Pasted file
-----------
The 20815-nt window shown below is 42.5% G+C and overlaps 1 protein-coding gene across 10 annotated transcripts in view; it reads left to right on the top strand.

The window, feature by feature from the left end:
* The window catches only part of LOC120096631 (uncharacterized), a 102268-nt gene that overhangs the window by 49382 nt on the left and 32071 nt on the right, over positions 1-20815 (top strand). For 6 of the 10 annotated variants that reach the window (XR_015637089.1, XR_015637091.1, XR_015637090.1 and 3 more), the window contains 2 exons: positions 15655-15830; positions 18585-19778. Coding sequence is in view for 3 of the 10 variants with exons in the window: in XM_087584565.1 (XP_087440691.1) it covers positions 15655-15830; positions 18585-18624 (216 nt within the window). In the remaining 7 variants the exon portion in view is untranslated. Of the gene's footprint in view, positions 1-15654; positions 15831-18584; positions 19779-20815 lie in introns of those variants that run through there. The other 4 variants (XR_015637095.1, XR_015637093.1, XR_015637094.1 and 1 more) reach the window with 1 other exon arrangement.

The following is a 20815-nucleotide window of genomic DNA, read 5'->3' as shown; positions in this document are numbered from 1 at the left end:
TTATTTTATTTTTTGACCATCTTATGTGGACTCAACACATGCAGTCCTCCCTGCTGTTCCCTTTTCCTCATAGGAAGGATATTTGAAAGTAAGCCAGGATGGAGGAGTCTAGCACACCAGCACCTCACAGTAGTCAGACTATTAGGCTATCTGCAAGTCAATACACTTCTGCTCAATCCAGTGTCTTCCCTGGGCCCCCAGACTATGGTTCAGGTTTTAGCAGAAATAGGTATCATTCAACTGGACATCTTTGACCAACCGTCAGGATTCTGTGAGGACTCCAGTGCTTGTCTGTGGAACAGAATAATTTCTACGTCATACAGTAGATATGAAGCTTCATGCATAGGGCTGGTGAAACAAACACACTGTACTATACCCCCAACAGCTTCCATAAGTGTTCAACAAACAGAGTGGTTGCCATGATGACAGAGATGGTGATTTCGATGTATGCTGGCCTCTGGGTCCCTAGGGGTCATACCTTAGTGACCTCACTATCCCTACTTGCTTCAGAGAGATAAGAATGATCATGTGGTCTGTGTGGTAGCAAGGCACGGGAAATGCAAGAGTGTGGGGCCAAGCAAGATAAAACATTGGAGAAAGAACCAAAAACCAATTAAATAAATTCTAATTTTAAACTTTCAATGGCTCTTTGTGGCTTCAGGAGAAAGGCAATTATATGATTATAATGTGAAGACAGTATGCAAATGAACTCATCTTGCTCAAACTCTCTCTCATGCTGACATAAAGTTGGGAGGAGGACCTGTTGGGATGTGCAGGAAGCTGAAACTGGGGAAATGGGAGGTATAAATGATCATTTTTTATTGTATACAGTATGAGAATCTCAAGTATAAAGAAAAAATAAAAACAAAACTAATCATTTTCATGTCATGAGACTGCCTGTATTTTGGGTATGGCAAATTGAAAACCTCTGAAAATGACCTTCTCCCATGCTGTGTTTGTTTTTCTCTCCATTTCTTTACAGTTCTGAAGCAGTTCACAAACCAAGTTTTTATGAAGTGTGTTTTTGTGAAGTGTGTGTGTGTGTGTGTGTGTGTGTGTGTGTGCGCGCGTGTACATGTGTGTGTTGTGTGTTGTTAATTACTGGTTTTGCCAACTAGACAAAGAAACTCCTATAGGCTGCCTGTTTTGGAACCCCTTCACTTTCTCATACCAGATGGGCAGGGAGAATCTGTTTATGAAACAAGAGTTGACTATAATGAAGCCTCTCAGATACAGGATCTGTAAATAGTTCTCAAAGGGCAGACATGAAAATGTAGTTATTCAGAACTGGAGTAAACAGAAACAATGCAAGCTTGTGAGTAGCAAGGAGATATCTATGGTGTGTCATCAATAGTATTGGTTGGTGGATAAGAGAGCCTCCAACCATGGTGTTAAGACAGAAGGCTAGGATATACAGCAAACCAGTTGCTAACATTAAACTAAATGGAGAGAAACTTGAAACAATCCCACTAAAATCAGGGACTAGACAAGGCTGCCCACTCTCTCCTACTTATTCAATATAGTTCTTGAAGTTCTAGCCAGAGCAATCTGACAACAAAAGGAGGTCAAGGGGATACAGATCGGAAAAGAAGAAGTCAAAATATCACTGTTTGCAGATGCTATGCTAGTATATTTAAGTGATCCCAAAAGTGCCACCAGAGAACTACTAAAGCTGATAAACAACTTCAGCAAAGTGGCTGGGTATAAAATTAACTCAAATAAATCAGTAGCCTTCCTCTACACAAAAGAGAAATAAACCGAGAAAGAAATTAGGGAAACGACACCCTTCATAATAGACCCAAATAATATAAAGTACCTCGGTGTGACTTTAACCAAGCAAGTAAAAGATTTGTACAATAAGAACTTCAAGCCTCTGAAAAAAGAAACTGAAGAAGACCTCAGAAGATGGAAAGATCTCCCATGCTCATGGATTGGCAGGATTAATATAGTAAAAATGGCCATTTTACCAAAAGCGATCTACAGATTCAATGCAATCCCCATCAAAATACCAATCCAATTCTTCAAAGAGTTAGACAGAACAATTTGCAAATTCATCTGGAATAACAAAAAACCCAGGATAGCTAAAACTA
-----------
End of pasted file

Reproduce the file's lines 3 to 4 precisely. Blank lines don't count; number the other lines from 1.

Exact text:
* The window catches only part of LOC120096631 (uncharacterized), a 102268-nt gene that overhangs the window by 49382 nt on the left and 32071 nt on the right, over positions 1-20815 (top strand). For 6 of the 10 annotated variants that reach the window (XR_015637089.1, XR_015637091.1, XR_015637090.1 and 3 more), the window contains 2 exons: positions 15655-15830; positions 18585-19778. Coding sequence is in view for 3 of the 10 variants with exons in the window: in XM_087584565.1 (XP_087440691.1) it covers positions 15655-15830; positions 18585-18624 (216 nt within the window). In the remaining 7 variants the exon portion in view is untranslated. Of the gene's footprint in view, positions 1-15654; positions 15831-18584; positions 19779-20815 lie in introns of those variants that run through there. The other 4 variants (XR_015637095.1, XR_015637093.1, XR_015637094.1 and 1 more) reach the window with 1 other exon arrangement.

The following is a 20815-nucleotide window of genomic DNA, read 5'->3' as shown; positions in this document are numbered from 1 at the left end: